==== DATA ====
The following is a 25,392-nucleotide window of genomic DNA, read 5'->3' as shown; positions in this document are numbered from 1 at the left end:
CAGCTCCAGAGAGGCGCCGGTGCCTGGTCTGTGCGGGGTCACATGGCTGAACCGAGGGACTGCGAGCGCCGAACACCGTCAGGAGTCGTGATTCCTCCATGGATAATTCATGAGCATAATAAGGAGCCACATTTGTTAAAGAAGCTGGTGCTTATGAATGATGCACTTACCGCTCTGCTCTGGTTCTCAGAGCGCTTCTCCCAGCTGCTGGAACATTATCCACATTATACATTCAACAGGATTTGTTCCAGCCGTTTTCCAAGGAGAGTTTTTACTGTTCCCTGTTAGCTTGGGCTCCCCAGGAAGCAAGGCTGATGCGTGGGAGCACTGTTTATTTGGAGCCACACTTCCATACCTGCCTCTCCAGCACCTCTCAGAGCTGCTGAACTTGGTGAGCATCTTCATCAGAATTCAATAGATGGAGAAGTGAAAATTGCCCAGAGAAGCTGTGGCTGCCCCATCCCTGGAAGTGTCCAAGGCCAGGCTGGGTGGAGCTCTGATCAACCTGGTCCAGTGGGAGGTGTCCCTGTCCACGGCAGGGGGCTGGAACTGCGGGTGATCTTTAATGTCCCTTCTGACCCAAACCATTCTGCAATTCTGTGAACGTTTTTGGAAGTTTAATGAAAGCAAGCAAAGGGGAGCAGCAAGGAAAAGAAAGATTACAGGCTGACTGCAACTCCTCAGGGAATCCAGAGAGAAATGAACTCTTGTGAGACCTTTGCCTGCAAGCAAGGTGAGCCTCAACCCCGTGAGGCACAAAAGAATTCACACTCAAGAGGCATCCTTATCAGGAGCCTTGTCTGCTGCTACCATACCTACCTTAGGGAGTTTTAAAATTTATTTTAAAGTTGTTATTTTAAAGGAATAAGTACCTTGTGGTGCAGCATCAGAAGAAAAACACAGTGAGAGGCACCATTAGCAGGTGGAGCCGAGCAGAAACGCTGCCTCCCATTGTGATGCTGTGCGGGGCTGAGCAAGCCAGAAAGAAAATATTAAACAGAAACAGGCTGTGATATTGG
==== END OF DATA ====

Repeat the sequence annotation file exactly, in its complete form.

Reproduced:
The following is a 25,392-nucleotide window of genomic DNA, read 5'->3' as shown; positions in this document are numbered from 1 at the left end:
CAGCTCCAGAGAGGCGCCGGTGCCTGGTCTGTGCGGGGTCACATGGCTGAACCGAGGGACTGCGAGCGCCGAACACCGTCAGGAGTCGTGATTCCTCCATGGATAATTCATGAGCATAATAAGGAGCCACATTTGTTAAAGAAGCTGGTGCTTATGAATGATGCACTTACCGCTCTGCTCTGGTTCTCAGAGCGCTTCTCCCAGCTGCTGGAACATTATCCACATTATACATTCAACAGGATTTGTTCCAGCCGTTTTCCAAGGAGAGTTTTTACTGTTCCCTGTTAGCTTGGGCTCCCCAGGAAGCAAGGCTGATGCGTGGGAGCACTGTTTATTTGGAGCCACACTTCCATACCTGCCTCTCCAGCACCTCTCAGAGCTGCTGAACTTGGTGAGCATCTTCATCAGAATTCAATAGATGGAGAAGTGAAAATTGCCCAGAGAAGCTGTGGCTGCCCCATCCCTGGAAGTGTCCAAGGCCAGGCTGGGTGGAGCTCTGATCAACCTGGTCCAGTGGGAGGTGTCCCTGTCCACGGCAGGGGGCTGGAACTGCGGGTGATCTTTAATGTCCCTTCTGACCCAAACCATTCTGCAATTCTGTGAACGTTTTTGGAAGTTTAATGAAAGCAAGCAAAGGGGAGCAGCAAGGAAAAGAAAGATTACAGGCTGACTGCAACTCCTCAGGGAATCCAGAGAGAAATGAACTCTTGTGAGACCTTTGCCTGCAAGCAAGGTGAGCCTCAACCCCGTGAGGCACAAAAGAATTCACACTCAAGAGGCATCCTTATCAGGAGCCTTGTCTGCTGCTACCATACCTACCTTAGGGAGTTTTAAAATTTATTTTAAAGTTGTTATTTTAAAGGAATAAGTACCTTGTGGTGCAGCATCAGAAGAAAAACACAGTGAGAGGCACCATTAGCAGGTGGAGCCGAGCAGAAACGCTGCCTCCCATTGTGATGCTGTGCGGGGCTGAGCAAGCCAGAAAGAAAATATTAAACAGAAACAGGCTGTGATATTGG